GYAN VANI - a cry in wilderness
More than two years after its launch in Visakhapatnam, Gyan Vani, the educational radio station, is struggling to gain a foothold among its target audience.
Indifference of teachers to render their services, lack of motivation and involvement of local educational institutions are coming in the way of the channel achieving its goal of operating as a `media cooperative'.
Gyan Vani is an educational FM Radio network operating through different FM stations in the country. These radio stations are funded by the Indira Gandhi National Open University (IGNOU). It was thought that after the first few years, the stations would attain self-sufficiency in programme production with the involvement of educational organisations located within their listening range.
The local facility was formally launched at the All India Radio station near Siripuram Junction on Ugadi Day in 2002 and by the end of the same year, it was shifted to the School of Distance Education (SDE) of Andhra University. A digital studio, with equipment imported from the UK, was set up at a cost of Rs.18 lakhs. Two separate telephone lines have been provided for phone-in programmes.
The original capacity of the 10 KW transmitter has been halved due to some technical problems and its reach has come down to a radius of about 70 km. from 100 km.
Some of the Gyan Vani stations like the ones in Coimbatore, Bangalore and in the North are said to have got over their initial hiccups and are slowly gaining popularity among students in the respective regions. They have signature tunes (the opening music) of their own. However, the Gyan Vani station in Visakhapatnam, the only one of its kind in AP, seems to have failed to feel the pulse of the local student community. The undue delay in the appointment of a station manager, the indifferent attitude of the university teachers in rendering their services to the educational broadcast and the lack of outdoor recording facilities are some of the factors coming in the way of popularising the channel.
There is no station manager for Gyan Vani for more than six months now and a search is still on to find a suitable candidate. Teachers who can go on and on in delivering lectures to students in classrooms are not comfortable in giving radio talks. There are some who are averse to going to the studio to record their voice as no compensation is paid by Gyan Vani either towards transport or for the services rendered.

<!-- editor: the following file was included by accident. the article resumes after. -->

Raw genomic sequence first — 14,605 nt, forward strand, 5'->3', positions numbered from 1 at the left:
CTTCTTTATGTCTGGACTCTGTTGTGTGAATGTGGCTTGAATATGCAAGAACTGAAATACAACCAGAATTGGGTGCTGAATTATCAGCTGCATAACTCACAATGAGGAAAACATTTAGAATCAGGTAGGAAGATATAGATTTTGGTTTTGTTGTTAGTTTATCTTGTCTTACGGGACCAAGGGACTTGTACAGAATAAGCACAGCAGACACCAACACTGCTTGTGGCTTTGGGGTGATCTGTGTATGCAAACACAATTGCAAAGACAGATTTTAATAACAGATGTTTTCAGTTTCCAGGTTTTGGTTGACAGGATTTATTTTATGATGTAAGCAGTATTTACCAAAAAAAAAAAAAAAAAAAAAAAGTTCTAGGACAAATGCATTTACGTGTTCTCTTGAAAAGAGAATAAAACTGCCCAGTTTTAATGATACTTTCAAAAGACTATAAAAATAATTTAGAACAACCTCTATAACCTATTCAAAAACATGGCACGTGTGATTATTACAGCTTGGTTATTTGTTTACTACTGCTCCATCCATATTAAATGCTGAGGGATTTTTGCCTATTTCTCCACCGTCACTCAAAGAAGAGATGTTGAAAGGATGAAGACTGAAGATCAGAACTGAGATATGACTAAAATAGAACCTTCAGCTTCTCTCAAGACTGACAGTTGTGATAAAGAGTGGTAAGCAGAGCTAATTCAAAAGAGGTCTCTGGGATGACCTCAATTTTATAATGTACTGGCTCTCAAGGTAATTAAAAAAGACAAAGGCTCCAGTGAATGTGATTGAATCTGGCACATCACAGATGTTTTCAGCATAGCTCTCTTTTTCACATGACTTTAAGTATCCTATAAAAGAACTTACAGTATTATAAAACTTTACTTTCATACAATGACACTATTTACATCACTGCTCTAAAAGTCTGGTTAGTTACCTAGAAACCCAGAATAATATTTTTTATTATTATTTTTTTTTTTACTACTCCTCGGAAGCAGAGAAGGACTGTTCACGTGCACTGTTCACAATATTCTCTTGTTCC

Though eminent academicians and educationists, coming from different parts of the country, invited to the station for recording their talks are paid, not many would take the trouble as they prefer to rush back to their respective States soon after attending the workshops, seminars and conferences. It is here that outdoor recording facilities come in handy. This facility was not available till recently.
The SDE recently introduced a two-year Diploma in Music. The audio lessons are being broadcast through Gyan Vani from 9 a.m. to 9.30 a.m. daily. Seventy-six candidates have enrolled for the first batch of whom 60 are girls. "Programmes of the IGNOU, the B.R. Ambedkar Open University and the District Primary Education Programme (DPEP) are aired for three hours every evening and the same are repeated the next morning. We have planned a one hour slot for SDE for this year," says D. Harinarayana, member-secretary of the steering committee and Director of the SDE.
"The concept of learning without the need of a teacher is yet to gain acceptance in India. The audio programmes can only supplement our (SDE) study material and are not a substitute. Our music programmes on Gyan Vani are getting very good response from students," says Prof. Harinarayana.
When his attention was drawn to the lack of outdoor recording facilities, he said that equipment had already been procured at a cost of Rs.1.2 lakhs and would be put to use soon.
The channel should involve all the local schools and colleges and make the teachers and students participate in the programmes. Now that the outdoor recording equipment has been procured it will be easier to interact with the target groups.
B. MADHU GOPAL
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